Thursday, 26 March 2015

An early morning date with God

Last Sunday morning there was a mass in Philipstown, near Ardee, Co Louth for my aunt Aine, my Mam's sits who died two years ago.  My aunt that bought me to get my ears pierced as a child, who gave me her left over navy eye shadow and hand-me-down clothes as a teenager.  In return, I gave her my time.  

The mass was at 9.30am.  I wanted to leave Athy at 7.50am to arrive in good time.  I was full of great intensions to be organised in advance, to just hop out of bed and get on the road.  But I wasn't too well on Saturday, so none of the intentions were realised.  

I set the alarm for 6.40am, hoping to have a leisurely ten minute shower before I woke the children.  

5.30am  I'm wide awake, anxious about the day ahead.  I dose off, eventually.

7.20am  I finally drag myself out of bed.  A five minute shower I thought, but by the time I washed my mop of hair, it's 7.35am.  Shite.  No hair straightener today.

The kids were hard to stir.  They complain about having to go to mass, a very rare event in our house.  
'It's SOOOOO boring Mam.  Why do we HAVE to GOOOOO ??'  
'Because we do.  For Aine'.
'Oh'.  They liked Aine.  They don't protest much more.   

I carried Mya up to the sitting room to get dressed, multi-tasking, by giving her a cuddle along the way.  She said she wanted to get dressed on my bed instead.  A swift turn around, tying not to whack her leg off the door.  'Guys, I'm in a REAL hurry.  I need you to get dressed as quickly as possible'.  

My sensory boy is hard to buy clothes for, refusing to wear new clothes if he doesn't like the feel of them.  He has a thing for beige skinny jeans and has four pairs that look pretty much identical.  I marched him around Penney's the day before, determined that he wouldn't go to the mass wearing the same 'good' clothes that he wears and washes, wears and washes.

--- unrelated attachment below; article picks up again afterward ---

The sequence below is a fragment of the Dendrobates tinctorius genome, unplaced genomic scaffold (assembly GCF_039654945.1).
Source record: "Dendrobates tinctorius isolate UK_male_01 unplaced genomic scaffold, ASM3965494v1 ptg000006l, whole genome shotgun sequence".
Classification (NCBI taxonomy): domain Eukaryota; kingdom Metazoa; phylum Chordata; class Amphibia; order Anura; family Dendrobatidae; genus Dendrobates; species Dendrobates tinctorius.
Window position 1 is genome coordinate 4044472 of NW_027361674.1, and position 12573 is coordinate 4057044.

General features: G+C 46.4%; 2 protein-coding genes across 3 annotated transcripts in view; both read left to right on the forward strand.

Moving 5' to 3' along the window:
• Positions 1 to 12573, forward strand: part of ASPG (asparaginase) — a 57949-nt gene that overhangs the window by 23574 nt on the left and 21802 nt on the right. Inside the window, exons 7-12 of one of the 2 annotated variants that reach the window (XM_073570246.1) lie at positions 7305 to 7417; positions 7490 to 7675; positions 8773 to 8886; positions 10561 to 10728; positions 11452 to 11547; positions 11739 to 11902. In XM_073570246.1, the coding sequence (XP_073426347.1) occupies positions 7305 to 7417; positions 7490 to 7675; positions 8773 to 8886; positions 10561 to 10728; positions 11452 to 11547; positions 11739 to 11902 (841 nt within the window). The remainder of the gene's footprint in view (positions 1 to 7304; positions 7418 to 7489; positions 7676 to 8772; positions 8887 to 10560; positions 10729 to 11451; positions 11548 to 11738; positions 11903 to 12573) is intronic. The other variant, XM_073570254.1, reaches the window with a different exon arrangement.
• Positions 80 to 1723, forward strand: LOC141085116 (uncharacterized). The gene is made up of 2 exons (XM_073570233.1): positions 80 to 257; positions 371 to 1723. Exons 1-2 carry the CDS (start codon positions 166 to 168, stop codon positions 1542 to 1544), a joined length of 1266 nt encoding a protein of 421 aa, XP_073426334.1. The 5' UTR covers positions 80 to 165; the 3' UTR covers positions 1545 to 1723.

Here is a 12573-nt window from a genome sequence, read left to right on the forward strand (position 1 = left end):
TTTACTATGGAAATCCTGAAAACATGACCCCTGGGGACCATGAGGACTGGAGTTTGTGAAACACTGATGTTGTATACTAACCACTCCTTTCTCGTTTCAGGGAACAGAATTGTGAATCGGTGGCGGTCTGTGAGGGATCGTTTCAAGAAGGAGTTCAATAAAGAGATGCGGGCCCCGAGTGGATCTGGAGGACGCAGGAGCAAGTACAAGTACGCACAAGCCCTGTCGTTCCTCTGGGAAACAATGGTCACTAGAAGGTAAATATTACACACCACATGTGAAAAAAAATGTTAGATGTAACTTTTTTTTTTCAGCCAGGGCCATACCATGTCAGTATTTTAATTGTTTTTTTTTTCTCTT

'Will you wear this ?'
A quick feel. 
'Oh look at this Leon, isn't that cool ?'
'No, I don't like it'.
'This one ?'  'THIS ONE ?' 'This ?' 'Leon, please ?'
Eureka.  We made a number of purchases and none of it is beige.  

The following morning, I had Leon's new outfit laid out.  'Get dressed Leon.  I'm in a hurry'.  

Despite having a wardrobe to die for, my little woman is happiest in a slim fitting t-shirt and black leggings. Today, I insist on a a little red polka dot guna deas.  Mya agrees.   'Stange', I think, but I don't question it.  I relish the rare moment.  Guna deas needs a belt.  I spotted a thin leopard patterned one.  
'That doesn't match !' she says.  
'I know it doesn't Mya, it contrasts with it'.  
'What does contrast mean ?' 
'Bloody hell ! … It means that it's the opposite, but that it looks nice with something, you know ?'
'Oh', she said, nodding.  
She got it.  We have a Fashion Moment.  Me and my gal.  Aine would have approved.

We hoic on her tights.  Now fully awake, she speaks in a high pitched voice and tells me stories from school.  I nod and laugh, but I'm only half listening.  Time is ticking on.

While I was accessorising Mya, I thought that Leon was dressed, but instead, the seven year old is reading the Irish Times weekend supplement.  Roisin Ingle's column to be precise.  Normally, I would actively encourage him to read, but not this morning. 

It's 7.50am  There is a heavy frost outside.  I run out and defrost the car.